A sassy, crafty mama bird from Los Angeles
raising a very sweet little girl with Autism
and a new baby boy in the Midwest... and other stuff, too.

Sunday, July 18, 2010


"I want a girl...
who uses a machete to cut through red tape"

A few months ago, a mom I know was starting to freak out about what to do with her son for school next year. She'd been given the run around by the public schools, and most private schools won't take kids like ours; they seem to define special needs as dyslexia or some learning disabilities. I have about 9 months before I really need to freak out about this. Still, it's there. Anyway, I ran into this mom today and we talked all about how important inclusion is, how much Little Bird has benefitted from it, and how much her son is loving being at an inclusion summer camp. We talked about the big A. Well, the other big A: Advocacy.

A new friend found her way to these parts recently and sent me a message that I'm an "amazing advocate" for Little Bird. Such kind words, but really, I think most moms in my situation would fight the same way. My friend Lynn says she's an unwilling inductee into the Autism Army. Love that. Because we are warriors in battle. We are an army of moms fighting like mad for our kids. 

And we're everywhere. Hear us roar!
Two years ago my friend W's son entered a full inclusion preschool program and then she never stopped talking about how amazing it was, how her son progressed leaps and bounds just by being around typical kids. The next year, I wiggled my way into that program. I was uncertain, but wanted so badly to have the same experience W did. It took no time for me to sing the praises of the program. In fact, the director of the program told me to slow it down because she was getting too many calls and didn't have enough spaces. I can't help it! I love this program! Of course, Little Bird will do Kindergarten there, but that's the end of the line for her- the program ends at Kindergarten. We'll have to see where we can find a good fit for her. I'm willing to fight fight fight for inclusion and for whatever services my bird needs and deserves. Grrrrrr!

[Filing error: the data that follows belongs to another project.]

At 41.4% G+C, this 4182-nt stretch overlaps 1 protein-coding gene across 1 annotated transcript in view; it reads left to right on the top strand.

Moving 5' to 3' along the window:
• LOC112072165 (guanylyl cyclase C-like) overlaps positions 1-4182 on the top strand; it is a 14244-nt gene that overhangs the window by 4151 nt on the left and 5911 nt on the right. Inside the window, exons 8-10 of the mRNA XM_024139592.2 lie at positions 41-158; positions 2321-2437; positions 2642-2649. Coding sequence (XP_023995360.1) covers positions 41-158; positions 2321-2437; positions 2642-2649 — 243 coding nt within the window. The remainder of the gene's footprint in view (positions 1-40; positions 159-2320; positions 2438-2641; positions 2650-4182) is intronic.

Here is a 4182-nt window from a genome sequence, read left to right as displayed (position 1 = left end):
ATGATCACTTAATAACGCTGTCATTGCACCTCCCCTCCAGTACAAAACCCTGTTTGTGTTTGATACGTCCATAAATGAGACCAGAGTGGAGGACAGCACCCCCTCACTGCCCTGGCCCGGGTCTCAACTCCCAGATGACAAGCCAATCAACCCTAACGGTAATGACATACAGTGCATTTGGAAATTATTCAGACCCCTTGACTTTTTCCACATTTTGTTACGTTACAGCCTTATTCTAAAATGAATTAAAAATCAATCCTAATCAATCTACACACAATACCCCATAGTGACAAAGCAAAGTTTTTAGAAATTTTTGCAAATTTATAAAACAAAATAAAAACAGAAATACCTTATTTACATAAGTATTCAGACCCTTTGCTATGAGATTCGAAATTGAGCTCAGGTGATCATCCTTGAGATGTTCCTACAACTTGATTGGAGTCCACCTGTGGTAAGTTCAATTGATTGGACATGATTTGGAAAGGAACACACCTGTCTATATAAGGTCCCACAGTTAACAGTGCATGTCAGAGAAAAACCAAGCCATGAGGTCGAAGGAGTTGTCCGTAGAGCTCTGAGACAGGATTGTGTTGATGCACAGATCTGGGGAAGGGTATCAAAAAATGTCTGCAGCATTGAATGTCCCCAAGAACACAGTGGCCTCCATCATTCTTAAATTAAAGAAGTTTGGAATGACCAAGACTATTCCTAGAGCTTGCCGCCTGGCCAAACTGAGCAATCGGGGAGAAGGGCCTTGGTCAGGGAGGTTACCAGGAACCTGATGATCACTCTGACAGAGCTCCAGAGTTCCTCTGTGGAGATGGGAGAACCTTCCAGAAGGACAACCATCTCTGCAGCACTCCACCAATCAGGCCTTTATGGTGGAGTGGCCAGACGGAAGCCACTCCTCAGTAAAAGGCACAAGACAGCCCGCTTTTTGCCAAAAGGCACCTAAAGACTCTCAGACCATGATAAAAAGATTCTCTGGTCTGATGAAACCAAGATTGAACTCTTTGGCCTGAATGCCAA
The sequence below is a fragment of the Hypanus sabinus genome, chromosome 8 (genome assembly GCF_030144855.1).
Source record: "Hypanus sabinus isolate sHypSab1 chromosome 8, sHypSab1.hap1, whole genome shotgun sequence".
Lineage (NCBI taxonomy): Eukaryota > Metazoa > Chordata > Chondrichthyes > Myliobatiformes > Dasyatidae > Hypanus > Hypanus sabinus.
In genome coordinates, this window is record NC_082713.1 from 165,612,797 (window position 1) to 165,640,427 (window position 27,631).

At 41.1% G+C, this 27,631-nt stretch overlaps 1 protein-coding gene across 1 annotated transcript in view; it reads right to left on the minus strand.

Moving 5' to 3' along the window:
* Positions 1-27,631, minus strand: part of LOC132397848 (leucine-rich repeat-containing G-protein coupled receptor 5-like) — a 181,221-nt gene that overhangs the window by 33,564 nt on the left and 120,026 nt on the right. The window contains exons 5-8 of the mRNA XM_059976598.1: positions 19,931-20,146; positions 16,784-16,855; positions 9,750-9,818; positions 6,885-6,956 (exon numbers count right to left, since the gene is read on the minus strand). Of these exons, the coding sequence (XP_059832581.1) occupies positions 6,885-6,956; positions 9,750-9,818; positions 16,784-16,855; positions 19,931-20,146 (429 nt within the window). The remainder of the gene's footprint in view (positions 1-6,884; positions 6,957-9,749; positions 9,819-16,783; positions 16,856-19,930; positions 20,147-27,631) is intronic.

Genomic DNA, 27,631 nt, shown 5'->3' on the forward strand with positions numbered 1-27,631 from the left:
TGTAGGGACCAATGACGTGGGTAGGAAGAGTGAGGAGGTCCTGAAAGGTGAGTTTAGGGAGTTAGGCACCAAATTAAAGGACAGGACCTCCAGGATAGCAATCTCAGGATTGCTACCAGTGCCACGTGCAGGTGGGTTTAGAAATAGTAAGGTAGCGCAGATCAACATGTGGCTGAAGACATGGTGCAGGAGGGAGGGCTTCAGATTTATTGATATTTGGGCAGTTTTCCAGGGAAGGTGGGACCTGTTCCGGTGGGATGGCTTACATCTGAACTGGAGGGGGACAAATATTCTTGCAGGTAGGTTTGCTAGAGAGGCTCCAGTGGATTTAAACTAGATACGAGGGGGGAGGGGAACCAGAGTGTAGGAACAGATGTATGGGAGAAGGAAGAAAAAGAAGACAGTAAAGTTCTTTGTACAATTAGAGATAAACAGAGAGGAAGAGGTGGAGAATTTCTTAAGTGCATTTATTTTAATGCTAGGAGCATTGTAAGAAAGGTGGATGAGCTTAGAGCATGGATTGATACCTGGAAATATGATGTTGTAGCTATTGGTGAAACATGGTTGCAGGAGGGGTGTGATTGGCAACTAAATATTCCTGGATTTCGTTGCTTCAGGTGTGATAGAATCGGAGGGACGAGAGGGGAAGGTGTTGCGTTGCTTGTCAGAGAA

Not all moms are as tough, but that's kind of what we're here for. We are tough for those that can't be. We are fighting for inclusion so the schools, teachers, social workers can see just how amazing it can be. They'll see that every child benefits from an inclusive environment, and they'll be more ready and willing to join our fight. Of course, Little Bird is my number one. But there's a part of me that knows I'm doing this for YOUR kids, too. I'm doing this for the families whose kids haven't yet been dx'd- even for those who haven't yet been born. Because we tough cookies, we mother warriors are gonna get this done. Grrrrr!

A few days ago I sat with a woman watching our children get occupational therapy. She's from Pakistan and her son is about 4. She's so intimidated by the system because English is her second language and she doesn't seem to know all of her or her son's rights. She accepts whatever is offered to her the first time around. I say the first time because most of us warrior moms rarely sign an IEP on the first round. We bring it back to our private therapists and we consult other moms who have gone before us. Some of us seek legal help. These might not be the very best services she can get for her son, but she doesn't even know that she can ask for more. She is, I believe, being taken advantage of. She might even know it. And so, it's for her, too, that I fight; that we all fight. We're changing the world, the way the system deals with kids with special needs. One IEP at a time.



Acting Balanced Mom said...

I am totally with you on the advocacy front... I figure it's my job to ensure that both my kids benefit fully from everything that the world has to offer them... and since both my kids have ieps at opposite ends of the education spectrum, I've learned to make sure I get my point across....
I do feel bad for parents who haven't caught the advocacy bug, either through language or other difficulties - they, and their children may miss out on some opportunities... or just get sucked down the education vortex of mumbo-jumbo and edu-speak...

michelle said...

Negotiating the school system is like negotiating the health care system. You need to inform yourself and be aggressive and hopefully have someone on the inside who can help you cut through the tape.

It's all about the $$$


keep kicking a** for your girl

Lynn said...

Thanks for the shout-out! Grrrrr....we are indeed all fighting for the same cause. I hope I can keep up the pace when Audrey is mainstreamed and then through middle school and beyond. Is the machete reserved for bureaucrats, teachers, insurance companies, etc., or can I use it on a peer that bullies or makes fun of her? Warrior mother indeed.